7. Decrease deception. Finally, manipulation works because the tactic is hidden from the target. The goal of governance would be to make the basis of manipulation visible to the target and others: in other words, make the type of intimate knowledge used in targeting obvious and public. This might mean a notice (e.g., this ad was placed because the ad network believes you are diabetic) or a registry during hypertargeting to allow others to analyze how and why individuals are being targeted. Registering would be particularly important for political advertising so that researchers and regulators can identify the basis for hypertargeting. It should not be sufficient for an AI/ data aggregator to simply say, “I am collecting all this information in the users’ interests to see tailored advertising.” That is equivalent to a doctor saying, “I collect all this data about a patient’s health to ensure that only patients know about the prescriptions I give them.” Patients have to give permission for data to be collected and are entitled to know what data is involved (indeed, in many countries, patients formally own their health data), what tests have been conducted and their results, and what the diagnosis is. They are entitled to a second opinion on the data. Transparency and accountability online should be similar to that used offline. In other areas, where a lawyer or realtor or financial advisor has intimate knowledge and a conflict of interest (where they could profit in a way that is detrimental to their client), they must disclose their conflict and the conflict’s basis.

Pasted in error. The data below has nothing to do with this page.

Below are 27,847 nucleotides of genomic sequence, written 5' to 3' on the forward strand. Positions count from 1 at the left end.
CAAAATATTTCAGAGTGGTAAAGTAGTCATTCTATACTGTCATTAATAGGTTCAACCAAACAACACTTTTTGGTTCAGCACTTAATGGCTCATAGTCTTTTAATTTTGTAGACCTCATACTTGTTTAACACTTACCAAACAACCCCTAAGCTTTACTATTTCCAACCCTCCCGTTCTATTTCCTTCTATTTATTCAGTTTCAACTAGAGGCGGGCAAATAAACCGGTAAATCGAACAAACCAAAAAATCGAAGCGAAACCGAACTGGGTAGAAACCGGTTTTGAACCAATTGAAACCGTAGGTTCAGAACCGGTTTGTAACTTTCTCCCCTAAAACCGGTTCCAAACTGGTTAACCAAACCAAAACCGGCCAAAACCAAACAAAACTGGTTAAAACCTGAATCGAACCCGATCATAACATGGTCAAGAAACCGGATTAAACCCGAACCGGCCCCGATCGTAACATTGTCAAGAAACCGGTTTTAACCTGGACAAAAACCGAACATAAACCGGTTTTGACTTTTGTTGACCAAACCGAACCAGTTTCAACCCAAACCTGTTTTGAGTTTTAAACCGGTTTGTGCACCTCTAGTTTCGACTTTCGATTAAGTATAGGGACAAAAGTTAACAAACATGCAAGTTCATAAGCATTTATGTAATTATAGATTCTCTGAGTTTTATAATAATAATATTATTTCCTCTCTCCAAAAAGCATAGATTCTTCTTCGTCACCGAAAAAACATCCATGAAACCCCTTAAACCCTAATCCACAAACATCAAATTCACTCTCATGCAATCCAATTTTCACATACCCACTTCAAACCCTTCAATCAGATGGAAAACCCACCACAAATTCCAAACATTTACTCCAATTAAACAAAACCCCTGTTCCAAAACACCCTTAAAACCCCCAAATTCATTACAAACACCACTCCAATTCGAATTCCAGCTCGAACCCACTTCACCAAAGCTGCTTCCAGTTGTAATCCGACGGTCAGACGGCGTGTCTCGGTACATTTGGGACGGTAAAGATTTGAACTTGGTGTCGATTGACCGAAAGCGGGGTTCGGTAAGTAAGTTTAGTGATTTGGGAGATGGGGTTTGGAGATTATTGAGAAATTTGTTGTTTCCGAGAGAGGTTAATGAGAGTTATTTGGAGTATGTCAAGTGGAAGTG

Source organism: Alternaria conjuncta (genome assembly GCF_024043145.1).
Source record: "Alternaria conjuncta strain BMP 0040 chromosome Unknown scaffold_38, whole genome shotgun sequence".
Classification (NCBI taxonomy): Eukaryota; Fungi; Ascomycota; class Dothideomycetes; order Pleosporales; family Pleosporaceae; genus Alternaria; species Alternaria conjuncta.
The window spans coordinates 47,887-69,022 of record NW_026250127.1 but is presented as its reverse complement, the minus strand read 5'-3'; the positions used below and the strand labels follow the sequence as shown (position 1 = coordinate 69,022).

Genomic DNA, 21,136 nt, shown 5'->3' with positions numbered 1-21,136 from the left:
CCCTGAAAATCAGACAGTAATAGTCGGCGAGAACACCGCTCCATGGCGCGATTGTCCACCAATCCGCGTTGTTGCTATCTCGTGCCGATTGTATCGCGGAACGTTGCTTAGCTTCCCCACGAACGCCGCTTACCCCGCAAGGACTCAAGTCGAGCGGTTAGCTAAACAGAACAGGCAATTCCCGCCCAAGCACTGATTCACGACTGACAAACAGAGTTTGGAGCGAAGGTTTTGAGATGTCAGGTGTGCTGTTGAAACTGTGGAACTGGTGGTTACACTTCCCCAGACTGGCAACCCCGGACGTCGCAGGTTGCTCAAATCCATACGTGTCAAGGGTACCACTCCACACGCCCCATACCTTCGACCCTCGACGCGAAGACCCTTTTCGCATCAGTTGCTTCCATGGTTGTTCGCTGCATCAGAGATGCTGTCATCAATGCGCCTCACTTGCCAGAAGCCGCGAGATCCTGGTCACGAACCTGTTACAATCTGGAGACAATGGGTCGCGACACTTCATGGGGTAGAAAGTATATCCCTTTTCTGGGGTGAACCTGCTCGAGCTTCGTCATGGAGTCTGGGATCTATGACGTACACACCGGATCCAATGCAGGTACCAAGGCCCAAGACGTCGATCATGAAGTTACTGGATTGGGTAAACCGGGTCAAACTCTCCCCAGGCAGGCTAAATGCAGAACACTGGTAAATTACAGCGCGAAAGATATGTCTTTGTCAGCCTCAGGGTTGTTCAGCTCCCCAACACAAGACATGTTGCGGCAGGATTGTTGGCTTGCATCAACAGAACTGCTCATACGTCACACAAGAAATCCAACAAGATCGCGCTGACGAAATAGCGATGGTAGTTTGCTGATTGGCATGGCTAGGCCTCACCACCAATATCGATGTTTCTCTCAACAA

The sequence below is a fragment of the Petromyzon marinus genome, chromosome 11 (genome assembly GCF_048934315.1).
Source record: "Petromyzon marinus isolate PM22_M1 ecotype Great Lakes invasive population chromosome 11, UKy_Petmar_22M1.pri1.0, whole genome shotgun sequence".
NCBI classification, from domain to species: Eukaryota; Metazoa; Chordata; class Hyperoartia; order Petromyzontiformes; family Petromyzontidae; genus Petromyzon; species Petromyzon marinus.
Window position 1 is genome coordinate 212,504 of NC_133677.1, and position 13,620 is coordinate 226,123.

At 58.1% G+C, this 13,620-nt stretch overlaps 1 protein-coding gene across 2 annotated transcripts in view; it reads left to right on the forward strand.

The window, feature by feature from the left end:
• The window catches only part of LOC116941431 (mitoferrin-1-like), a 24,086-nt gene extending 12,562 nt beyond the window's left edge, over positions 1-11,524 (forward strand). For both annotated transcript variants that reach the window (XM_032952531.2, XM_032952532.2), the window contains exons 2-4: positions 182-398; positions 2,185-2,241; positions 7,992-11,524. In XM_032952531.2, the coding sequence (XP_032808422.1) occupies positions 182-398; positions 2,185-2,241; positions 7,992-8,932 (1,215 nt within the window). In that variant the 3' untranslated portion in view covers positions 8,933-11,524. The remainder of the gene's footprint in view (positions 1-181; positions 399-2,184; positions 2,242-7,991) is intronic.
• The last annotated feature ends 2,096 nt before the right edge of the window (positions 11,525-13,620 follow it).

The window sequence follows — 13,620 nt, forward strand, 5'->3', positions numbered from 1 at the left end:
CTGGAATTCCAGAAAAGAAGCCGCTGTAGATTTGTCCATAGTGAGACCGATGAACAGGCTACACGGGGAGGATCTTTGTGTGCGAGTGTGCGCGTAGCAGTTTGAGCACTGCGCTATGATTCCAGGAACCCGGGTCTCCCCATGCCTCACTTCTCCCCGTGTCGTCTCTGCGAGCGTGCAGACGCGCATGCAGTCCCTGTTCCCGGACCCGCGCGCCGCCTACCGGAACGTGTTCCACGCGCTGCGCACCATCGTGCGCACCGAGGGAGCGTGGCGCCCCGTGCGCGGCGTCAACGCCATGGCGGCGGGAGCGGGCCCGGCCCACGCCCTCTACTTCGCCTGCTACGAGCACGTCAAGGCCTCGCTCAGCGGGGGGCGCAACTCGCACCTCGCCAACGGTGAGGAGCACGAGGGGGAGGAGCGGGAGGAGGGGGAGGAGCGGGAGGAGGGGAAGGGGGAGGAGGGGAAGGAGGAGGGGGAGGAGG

In the offline world, we have stressed the importance of clear relationships between people and those with intimate information asymmetries over them. Further, we have developed safeguards to ensure that those gaining positions of power do not exploit individual vulnerabilities and weaknesses. The issues posed by vast data collection and hypertargeted marketing and/or service delivery are a product of the global expanse of the Internet, social media, and AI platforms. Furthermore, the ability of “data traffickers” and their AI partners to leverage knowledge they have about almost every person on the Internet makes the scale of the public policy and political challenge worthy of Ministers and Heads of Government. As the growing “tech backlash” shows, there is political mobilization for change among citizens worldwide. The innovation of this “apply offline world rules to online players” approach is that it does not require governments to educate or force citizens to change behaviors or desires. It puts the ethical and regulatory onus clearly on the firms involved and holds them accountable.